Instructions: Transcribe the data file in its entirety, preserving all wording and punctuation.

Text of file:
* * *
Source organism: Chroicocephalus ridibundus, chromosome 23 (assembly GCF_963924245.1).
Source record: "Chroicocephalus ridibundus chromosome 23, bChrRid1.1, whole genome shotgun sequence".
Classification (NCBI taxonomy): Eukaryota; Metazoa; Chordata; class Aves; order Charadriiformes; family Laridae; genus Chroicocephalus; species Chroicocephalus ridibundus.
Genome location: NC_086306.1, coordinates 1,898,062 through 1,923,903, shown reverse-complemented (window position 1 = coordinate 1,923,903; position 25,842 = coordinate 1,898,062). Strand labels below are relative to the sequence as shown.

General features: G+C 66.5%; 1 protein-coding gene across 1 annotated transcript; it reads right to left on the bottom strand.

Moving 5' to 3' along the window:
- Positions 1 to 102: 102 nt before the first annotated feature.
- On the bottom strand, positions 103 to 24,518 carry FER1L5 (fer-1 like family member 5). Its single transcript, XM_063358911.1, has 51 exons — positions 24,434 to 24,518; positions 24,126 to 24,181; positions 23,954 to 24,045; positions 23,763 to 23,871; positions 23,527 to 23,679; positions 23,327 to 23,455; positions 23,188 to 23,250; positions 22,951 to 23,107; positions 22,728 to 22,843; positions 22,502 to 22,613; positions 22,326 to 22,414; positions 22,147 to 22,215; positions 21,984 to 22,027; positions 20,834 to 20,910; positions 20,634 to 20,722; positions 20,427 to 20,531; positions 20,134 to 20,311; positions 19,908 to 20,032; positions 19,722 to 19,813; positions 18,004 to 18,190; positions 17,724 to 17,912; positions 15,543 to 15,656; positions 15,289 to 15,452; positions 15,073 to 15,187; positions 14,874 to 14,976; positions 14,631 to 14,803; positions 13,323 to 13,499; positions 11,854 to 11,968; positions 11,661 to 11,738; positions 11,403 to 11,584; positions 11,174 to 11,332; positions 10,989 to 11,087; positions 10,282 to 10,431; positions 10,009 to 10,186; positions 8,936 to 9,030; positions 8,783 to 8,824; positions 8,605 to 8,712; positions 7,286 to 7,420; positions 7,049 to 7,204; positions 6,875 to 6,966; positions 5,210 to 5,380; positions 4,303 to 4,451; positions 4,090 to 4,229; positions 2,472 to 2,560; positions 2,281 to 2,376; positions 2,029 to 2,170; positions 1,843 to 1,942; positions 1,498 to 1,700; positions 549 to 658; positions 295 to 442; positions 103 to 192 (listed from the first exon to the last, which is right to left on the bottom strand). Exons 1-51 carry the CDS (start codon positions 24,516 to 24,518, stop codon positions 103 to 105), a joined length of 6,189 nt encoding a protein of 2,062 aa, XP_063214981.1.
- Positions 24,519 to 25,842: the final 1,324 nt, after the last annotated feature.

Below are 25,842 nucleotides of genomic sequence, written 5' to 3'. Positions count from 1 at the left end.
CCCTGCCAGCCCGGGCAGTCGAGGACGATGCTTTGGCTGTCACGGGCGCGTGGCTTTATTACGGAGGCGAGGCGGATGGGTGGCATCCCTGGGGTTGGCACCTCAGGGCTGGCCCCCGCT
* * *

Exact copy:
Source organism: Chroicocephalus ridibundus, chromosome 23 (assembly GCF_963924245.1).
Source record: "Chroicocephalus ridibundus chromosome 23, bChrRid1.1, whole genome shotgun sequence".
Classification (NCBI taxonomy): Eukaryota; Metazoa; Chordata; class Aves; order Charadriiformes; family Laridae; genus Chroicocephalus; species Chroicocephalus ridibundus.
Genome location: NC_086306.1, coordinates 1,898,062 through 1,923,903, shown reverse-complemented (window position 1 = coordinate 1,923,903; position 25,842 = coordinate 1,898,062). Strand labels below are relative to the sequence as shown.

General features: G+C 66.5%; 1 protein-coding gene across 1 annotated transcript; it reads right to left on the bottom strand.

Moving 5' to 3' along the window:
- Positions 1 to 102: 102 nt before the first annotated feature.
- On the bottom strand, positions 103 to 24,518 carry FER1L5 (fer-1 like family member 5). Its single transcript, XM_063358911.1, has 51 exons — positions 24,434 to 24,518; positions 24,126 to 24,181; positions 23,954 to 24,045; positions 23,763 to 23,871; positions 23,527 to 23,679; positions 23,327 to 23,455; positions 23,188 to 23,250; positions 22,951 to 23,107; positions 22,728 to 22,843; positions 22,502 to 22,613; positions 22,326 to 22,414; positions 22,147 to 22,215; positions 21,984 to 22,027; positions 20,834 to 20,910; positions 20,634 to 20,722; positions 20,427 to 20,531; positions 20,134 to 20,311; positions 19,908 to 20,032; positions 19,722 to 19,813; positions 18,004 to 18,190; positions 17,724 to 17,912; positions 15,543 to 15,656; positions 15,289 to 15,452; positions 15,073 to 15,187; positions 14,874 to 14,976; positions 14,631 to 14,803; positions 13,323 to 13,499; positions 11,854 to 11,968; positions 11,661 to 11,738; positions 11,403 to 11,584; positions 11,174 to 11,332; positions 10,989 to 11,087; positions 10,282 to 10,431; positions 10,009 to 10,186; positions 8,936 to 9,030; positions 8,783 to 8,824; positions 8,605 to 8,712; positions 7,286 to 7,420; positions 7,049 to 7,204; positions 6,875 to 6,966; positions 5,210 to 5,380; positions 4,303 to 4,451; positions 4,090 to 4,229; positions 2,472 to 2,560; positions 2,281 to 2,376; positions 2,029 to 2,170; positions 1,843 to 1,942; positions 1,498 to 1,700; positions 549 to 658; positions 295 to 442; positions 103 to 192 (listed from the first exon to the last, which is right to left on the bottom strand). Exons 1-51 carry the CDS (start codon positions 24,516 to 24,518, stop codon positions 103 to 105), a joined length of 6,189 nt encoding a protein of 2,062 aa, XP_063214981.1.
- Positions 24,519 to 25,842: the final 1,324 nt, after the last annotated feature.

Below are 25,842 nucleotides of genomic sequence, written 5' to 3'. Positions count from 1 at the left end.
CCCTGCCAGCCCGGGCAGTCGAGGACGATGCTTTGGCTGTCACGGGCGCGTGGCTTTATTACGGAGGCGAGGCGGATGGGTGGCATCCCTGGGGTTGGCACCTCAGGGCTGGCCCCCGCT